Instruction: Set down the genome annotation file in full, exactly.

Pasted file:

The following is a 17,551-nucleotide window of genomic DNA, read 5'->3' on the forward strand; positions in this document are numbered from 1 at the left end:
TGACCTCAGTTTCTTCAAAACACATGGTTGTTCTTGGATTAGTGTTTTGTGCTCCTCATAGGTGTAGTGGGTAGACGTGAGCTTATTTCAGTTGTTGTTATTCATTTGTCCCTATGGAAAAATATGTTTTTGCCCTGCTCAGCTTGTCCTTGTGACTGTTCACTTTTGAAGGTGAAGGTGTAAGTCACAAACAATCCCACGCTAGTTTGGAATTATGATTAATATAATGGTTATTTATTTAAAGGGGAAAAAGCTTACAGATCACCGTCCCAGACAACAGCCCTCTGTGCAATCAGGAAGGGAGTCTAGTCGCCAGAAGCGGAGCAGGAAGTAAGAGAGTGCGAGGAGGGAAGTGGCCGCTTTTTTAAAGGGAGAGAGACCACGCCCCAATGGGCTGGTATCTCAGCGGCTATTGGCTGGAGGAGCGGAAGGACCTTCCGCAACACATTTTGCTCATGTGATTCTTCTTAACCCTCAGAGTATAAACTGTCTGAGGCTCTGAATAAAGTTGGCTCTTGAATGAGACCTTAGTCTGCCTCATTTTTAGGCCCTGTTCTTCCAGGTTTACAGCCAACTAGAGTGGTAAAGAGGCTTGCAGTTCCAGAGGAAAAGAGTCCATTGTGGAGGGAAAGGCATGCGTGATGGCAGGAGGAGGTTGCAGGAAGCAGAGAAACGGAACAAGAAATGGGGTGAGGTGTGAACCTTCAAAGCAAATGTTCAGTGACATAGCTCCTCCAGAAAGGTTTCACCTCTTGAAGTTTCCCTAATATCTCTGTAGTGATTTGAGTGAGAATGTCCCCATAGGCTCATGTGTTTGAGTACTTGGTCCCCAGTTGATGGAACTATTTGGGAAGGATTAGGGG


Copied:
The following is a 17,551-nucleotide window of genomic DNA, read 5'->3' on the forward strand; positions in this document are numbered from 1 at the left end:
TGACCTCAGTTTCTTCAAAACACATGGTTGTTCTTGGATTAGTGTTTTGTGCTCCTCATAGGTGTAGTGGGTAGACGTGAGCTTATTTCAGTTGTTGTTATTCATTTGTCCCTATGGAAAAATATGTTTTTGCCCTGCTCAGCTTGTCCTTGTGACTGTTCACTTTTGAAGGTGAAGGTGTAAGTCACAAACAATCCCACGCTAGTTTGGAATTATGATTAATATAATGGTTATTTATTTAAAGGGGAAAAAGCTTACAGATCACCGTCCCAGACAACAGCCCTCTGTGCAATCAGGAAGGGAGTCTAGTCGCCAGAAGCGGAGCAGGAAGTAAGAGAGTGCGAGGAGGGAAGTGGCCGCTTTTTTAAAGGGAGAGAGACCACGCCCCAATGGGCTGGTATCTCAGCGGCTATTGGCTGGAGGAGCGGAAGGACCTTCCGCAACACATTTTGCTCATGTGATTCTTCTTAACCCTCAGAGTATAAACTGTCTGAGGCTCTGAATAAAGTTGGCTCTTGAATGAGACCTTAGTCTGCCTCATTTTTAGGCCCTGTTCTTCCAGGTTTACAGCCAACTAGAGTGGTAAAGAGGCTTGCAGTTCCAGAGGAAAAGAGTCCATTGTGGAGGGAAAGGCATGCGTGATGGCAGGAGGAGGTTGCAGGAAGCAGAGAAACGGAACAAGAAATGGGGTGAGGTGTGAACCTTCAAAGCAAATGTTCAGTGACATAGCTCCTCCAGAAAGGTTTCACCTCTTGAAGTTTCCCTAATATCTCTGTAGTGATTTGAGTGAGAATGTCCCCATAGGCTCATGTGTTTGAGTACTTGGTCCCCAGTTGATGGAACTATTTGGGAAGGATTAGGGG